Black Friday 2020: Free pet adoptions in metro Atlanta

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Show your furry friends a little TLC with these 13 ways to spoil your pet.

The adoptions are offered through Monday

If you’re looking for a furry friend to keep you company through the rest of the pandemic and beyond, a promotion from LifeLine Animal Project may be the best way to get one.

The managing organization of Fulton County Animal Services and the DeKalb County Animal Services began hosting the Black Friday Adopt-a-thon, Foster Pet Edition on Nov. 23 and it will continue through Monday, Nov. 30.

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“Black Friday shopping will look a little different this year, but the love of a pet remains unchanged,” the description read online. “To keep our community safe and avoid large crowds at our shelters, we are waiving adoption fees for all pets in foster homes! Take advantage of the best deal in town this holiday season and feel great about doing it.”

Sponsored by the Petco Foundation, potential adopters can visit the LifeLine Animal Project website to sort through the dozens of cats and dogs they would like to take home from a foster pet parent. Those interested can filter through the listings based on species, size, sex and age. To submit an adoption inquiry, click the “Adopt Me” button on the animal’s profile.

In order to adopt a pet, adopters must be 18 years or older and present a valid ID. They’ll also be asked to complete a questionnaire and meet with an adoption counselor. While meet and greets with pets who are already in the home are not required, they are encouraged as they can help adopters learn if a potential new addition is a good fit for their family.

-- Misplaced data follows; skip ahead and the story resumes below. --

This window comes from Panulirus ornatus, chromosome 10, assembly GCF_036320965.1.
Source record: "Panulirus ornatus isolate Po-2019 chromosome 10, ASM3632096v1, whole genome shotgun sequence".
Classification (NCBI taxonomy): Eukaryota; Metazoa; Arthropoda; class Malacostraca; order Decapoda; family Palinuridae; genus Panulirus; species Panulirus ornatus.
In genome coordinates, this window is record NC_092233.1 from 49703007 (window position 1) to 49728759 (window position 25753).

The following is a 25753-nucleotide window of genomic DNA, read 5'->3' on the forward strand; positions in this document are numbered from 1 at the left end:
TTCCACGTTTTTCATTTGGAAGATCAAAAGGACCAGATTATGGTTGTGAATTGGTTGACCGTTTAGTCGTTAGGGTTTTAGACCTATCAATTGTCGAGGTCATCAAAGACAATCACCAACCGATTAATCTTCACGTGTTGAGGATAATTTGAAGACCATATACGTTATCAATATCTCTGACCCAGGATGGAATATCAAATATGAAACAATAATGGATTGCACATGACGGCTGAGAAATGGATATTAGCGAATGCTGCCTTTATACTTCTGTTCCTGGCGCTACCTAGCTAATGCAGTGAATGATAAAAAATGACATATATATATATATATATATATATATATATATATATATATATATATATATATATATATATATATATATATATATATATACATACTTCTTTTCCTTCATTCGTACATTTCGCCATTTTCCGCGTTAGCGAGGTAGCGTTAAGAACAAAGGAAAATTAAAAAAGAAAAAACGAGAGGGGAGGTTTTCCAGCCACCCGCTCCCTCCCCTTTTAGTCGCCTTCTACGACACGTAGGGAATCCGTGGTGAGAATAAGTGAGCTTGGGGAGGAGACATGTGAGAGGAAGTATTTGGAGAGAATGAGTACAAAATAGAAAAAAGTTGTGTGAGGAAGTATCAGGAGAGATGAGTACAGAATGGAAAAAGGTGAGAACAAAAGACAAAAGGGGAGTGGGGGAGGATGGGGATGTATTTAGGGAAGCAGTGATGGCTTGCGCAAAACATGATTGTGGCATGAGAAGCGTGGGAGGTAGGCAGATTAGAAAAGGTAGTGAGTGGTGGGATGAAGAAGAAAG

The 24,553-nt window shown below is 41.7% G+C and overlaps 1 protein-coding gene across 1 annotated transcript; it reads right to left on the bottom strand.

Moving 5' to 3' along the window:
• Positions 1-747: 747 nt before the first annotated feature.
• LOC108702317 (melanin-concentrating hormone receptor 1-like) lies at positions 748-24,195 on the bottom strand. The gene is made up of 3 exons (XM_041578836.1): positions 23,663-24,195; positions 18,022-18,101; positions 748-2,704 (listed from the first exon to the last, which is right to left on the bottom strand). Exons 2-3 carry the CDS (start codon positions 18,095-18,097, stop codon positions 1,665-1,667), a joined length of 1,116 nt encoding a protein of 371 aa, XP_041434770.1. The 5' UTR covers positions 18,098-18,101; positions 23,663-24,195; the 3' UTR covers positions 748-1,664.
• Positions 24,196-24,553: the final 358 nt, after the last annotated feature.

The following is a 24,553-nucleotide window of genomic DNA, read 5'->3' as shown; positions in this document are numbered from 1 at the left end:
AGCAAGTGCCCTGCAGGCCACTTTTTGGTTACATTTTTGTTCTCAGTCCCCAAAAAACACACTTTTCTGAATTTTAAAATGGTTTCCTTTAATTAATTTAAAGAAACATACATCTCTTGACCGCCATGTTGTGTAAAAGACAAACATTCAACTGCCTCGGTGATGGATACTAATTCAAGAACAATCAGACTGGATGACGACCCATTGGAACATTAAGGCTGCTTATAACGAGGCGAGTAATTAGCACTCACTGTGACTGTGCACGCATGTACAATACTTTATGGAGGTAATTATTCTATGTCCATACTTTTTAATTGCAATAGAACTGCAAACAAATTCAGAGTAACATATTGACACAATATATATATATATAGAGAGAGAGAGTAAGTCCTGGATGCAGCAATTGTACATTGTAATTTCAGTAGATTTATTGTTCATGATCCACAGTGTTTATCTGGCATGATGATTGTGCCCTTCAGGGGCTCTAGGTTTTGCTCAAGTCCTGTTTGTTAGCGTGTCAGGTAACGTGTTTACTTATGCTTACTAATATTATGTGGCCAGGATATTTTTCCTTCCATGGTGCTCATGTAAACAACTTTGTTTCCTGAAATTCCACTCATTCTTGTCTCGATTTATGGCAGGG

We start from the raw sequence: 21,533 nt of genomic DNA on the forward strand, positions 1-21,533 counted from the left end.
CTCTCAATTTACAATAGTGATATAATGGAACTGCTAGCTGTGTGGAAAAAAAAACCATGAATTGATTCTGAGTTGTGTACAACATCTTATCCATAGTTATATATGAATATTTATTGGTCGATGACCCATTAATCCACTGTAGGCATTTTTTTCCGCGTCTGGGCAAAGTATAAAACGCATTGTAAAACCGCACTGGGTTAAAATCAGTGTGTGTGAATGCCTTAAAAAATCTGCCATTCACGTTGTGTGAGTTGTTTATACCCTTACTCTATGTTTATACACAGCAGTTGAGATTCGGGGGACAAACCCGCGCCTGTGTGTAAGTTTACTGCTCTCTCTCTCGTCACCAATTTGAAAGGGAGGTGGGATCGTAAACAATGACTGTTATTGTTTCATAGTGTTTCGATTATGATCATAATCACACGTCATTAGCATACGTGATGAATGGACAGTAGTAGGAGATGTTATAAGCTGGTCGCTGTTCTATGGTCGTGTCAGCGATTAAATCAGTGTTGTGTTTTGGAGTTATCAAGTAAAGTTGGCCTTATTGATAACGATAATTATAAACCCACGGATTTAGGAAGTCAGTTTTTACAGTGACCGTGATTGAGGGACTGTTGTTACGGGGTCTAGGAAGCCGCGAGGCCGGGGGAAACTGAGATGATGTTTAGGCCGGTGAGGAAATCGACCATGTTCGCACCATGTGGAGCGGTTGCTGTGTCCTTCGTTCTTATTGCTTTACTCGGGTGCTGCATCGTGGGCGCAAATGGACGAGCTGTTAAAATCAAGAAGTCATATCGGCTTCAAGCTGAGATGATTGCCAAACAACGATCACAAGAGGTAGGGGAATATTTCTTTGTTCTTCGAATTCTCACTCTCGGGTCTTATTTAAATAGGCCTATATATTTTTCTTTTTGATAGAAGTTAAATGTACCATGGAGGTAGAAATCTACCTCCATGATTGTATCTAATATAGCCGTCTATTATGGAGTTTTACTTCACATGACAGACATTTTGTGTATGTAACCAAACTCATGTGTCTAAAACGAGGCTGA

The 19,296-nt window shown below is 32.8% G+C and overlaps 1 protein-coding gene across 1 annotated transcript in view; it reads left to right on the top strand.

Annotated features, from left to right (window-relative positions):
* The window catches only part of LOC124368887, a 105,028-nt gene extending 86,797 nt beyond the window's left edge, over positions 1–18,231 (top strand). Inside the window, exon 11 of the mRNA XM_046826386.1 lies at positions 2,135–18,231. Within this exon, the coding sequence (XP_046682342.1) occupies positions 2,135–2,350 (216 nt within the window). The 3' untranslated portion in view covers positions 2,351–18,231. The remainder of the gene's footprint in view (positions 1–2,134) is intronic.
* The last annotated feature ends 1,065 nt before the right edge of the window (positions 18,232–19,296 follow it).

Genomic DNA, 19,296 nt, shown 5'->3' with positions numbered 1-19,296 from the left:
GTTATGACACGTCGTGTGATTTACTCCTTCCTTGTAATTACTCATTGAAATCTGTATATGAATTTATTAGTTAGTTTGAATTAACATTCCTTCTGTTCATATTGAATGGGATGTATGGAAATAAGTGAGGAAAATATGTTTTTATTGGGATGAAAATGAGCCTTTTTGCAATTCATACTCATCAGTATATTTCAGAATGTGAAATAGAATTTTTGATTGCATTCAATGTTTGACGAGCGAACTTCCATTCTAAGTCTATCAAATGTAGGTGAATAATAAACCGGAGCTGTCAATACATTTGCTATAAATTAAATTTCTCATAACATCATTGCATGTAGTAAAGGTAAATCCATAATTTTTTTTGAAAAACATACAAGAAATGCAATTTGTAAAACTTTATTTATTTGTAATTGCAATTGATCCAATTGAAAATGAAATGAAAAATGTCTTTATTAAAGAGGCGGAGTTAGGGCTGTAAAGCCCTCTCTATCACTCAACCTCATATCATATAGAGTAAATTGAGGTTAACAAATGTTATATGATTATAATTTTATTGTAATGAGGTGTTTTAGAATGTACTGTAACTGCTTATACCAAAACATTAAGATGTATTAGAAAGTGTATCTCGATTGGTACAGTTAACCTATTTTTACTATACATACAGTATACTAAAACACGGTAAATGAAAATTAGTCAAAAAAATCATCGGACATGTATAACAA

When the pet is adopted, they’ll be spayed or neutered, vaccinated and microchipped.

ExploreWhy fostering a shelter animal during coronavirus crisis helps you and them

Getting a pet can be beneficial at any time, but amid the coronavirus pandemic, it can especially help lessen the impact on already overcrowded animal shelters.

“In times like these, shelters are going to be absolutely swamped with a tremendous number of pets,” Robin Ganzert, president and CEO of the nonprofit American Humane, told the Today show earlier this year. “We have to be able to provide safety valves for those shelters to release some of their populations into fostering homes. … Truly, we are in a major crisis for animal shelters and for rescue groups.”

Since many pets are already in foster homes, the next step is to get the animals into permanent homes.

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